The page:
The CSIRO’s 3D Metal Wonder Niche in Lab 22
Manufacturing is evolving before our very eyes.
The Industrial Revolution delivered incredible progress in how things were made and helped to foster generations of growth and economic development. The process of Industrialisation created opportunties for manufacturing, trade and wealth and thereby helped to make poor countries rich as improvements in manufacturing, production and transport were commercialised.
Fast forward to today, and it would seem the world is once again evolving its industrial processes to become better at producing integral goods and services.
Additive manufacturing, more commonly known as 3D printing is shaping up to revolutionise the entire manufacturing process, removing a lot of waste and middle-men in the process. The very DNA of how manufacturing works is changing and it spells both dangers and opportunities for swathes of society.
CSIRO the visionary
The Commonwealth Scientific and Industrial Research Organisation (CSIRO) is Australia’s leading sciences research organisation working at the sharp end of a wide spectrum of industrial, manufacturing and scientific research projects.
The organisation itself is both privately and publicly funded with the two types of capital investment categories harmoniously merged for the benefit of scientific progress.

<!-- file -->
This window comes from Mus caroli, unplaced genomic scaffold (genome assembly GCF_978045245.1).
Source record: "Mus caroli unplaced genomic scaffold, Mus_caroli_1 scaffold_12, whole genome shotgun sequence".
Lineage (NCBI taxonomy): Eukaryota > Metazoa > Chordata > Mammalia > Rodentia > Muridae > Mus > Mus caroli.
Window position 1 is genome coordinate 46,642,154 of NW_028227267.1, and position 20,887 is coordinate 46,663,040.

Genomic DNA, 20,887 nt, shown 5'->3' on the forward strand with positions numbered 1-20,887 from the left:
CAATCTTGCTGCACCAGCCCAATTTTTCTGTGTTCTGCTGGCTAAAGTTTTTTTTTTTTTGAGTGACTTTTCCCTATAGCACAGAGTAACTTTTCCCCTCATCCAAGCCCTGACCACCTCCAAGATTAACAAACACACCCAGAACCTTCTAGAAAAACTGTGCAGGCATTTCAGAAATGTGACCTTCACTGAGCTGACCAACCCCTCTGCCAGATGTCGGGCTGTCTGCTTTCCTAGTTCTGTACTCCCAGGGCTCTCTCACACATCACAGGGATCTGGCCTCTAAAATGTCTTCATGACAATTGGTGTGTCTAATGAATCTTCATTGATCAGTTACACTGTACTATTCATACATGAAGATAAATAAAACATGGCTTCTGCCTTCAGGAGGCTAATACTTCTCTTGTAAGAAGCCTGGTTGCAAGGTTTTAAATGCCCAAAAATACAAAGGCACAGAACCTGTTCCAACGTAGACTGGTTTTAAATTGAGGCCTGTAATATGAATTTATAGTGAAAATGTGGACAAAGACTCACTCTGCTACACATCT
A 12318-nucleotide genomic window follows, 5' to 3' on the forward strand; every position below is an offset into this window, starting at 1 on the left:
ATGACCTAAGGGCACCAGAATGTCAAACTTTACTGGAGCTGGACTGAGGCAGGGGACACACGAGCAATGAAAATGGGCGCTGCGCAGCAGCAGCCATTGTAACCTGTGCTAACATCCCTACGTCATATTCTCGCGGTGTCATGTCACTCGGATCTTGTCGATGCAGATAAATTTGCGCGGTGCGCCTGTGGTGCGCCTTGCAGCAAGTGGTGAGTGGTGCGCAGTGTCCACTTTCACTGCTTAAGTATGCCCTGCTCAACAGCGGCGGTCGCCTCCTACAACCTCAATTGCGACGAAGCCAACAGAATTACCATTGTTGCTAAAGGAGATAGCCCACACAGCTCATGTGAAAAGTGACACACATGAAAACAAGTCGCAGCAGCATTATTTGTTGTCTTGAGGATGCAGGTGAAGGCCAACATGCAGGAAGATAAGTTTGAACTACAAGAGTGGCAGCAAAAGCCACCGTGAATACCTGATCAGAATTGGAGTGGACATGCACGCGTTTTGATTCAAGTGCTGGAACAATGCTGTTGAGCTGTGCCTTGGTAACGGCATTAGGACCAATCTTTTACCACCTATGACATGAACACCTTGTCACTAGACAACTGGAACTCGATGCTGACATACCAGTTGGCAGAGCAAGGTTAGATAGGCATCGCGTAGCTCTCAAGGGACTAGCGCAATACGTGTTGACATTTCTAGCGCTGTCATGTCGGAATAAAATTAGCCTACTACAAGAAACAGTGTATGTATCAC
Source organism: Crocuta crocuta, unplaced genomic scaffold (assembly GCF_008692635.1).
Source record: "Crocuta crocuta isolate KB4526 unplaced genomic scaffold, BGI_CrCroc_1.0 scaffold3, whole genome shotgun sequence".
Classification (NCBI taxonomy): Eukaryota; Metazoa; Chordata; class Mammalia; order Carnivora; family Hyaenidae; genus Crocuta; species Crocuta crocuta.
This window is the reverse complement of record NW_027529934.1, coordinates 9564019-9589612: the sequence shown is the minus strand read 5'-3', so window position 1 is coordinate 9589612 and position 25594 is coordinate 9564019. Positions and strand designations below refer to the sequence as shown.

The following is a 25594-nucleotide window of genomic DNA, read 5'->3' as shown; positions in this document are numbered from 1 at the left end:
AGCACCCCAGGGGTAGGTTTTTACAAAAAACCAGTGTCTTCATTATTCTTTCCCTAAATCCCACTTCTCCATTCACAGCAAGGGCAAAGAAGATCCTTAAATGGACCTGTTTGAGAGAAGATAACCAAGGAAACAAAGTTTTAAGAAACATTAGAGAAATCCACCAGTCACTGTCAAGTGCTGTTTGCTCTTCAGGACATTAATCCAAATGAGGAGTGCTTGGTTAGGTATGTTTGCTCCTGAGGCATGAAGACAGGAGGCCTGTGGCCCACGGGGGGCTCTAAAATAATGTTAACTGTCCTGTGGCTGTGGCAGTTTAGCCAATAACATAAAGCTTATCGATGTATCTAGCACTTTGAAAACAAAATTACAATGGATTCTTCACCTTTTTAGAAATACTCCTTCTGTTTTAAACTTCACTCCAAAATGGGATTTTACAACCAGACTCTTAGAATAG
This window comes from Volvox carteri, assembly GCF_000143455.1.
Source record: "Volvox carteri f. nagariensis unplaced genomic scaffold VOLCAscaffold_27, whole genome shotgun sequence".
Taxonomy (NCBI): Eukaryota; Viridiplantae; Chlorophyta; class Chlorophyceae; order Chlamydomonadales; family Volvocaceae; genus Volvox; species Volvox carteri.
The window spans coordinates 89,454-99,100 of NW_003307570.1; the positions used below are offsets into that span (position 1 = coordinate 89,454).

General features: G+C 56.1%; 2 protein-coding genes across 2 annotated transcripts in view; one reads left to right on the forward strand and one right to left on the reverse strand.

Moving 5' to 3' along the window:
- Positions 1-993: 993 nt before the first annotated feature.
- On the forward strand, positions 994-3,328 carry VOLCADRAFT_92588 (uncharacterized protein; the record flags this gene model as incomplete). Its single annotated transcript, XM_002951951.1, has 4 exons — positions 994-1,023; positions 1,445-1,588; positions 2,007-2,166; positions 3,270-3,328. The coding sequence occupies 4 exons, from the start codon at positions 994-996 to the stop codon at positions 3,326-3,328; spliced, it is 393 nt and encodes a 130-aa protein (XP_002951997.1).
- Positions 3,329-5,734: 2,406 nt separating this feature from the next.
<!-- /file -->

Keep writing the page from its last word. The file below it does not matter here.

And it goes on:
One of the CSIRO’s best examples of truly avant-garde and cutting-edge progress is its Lab 22 – a specialised additive manufacturing facility in Melbourne, Australia where the CSIRO is breaking new ground on a daily basis.
The lab’s name (Lab 22) originates from titanium’s atomic number in the periodic table which is rather fitting considering that Lab 22 works almost exclusively with titanium.
Other metals are also used as part of intricate alloys but its titanium where the CSIRO has identified most commercial applications for its technology.
Finfeed visited the CSIRO’s Clayton laboratory to see more, and speak to the CSIRO’s Additive Manufacturing Operations Manager Chad Henry, who showed us around.
Lab 22 up close and personal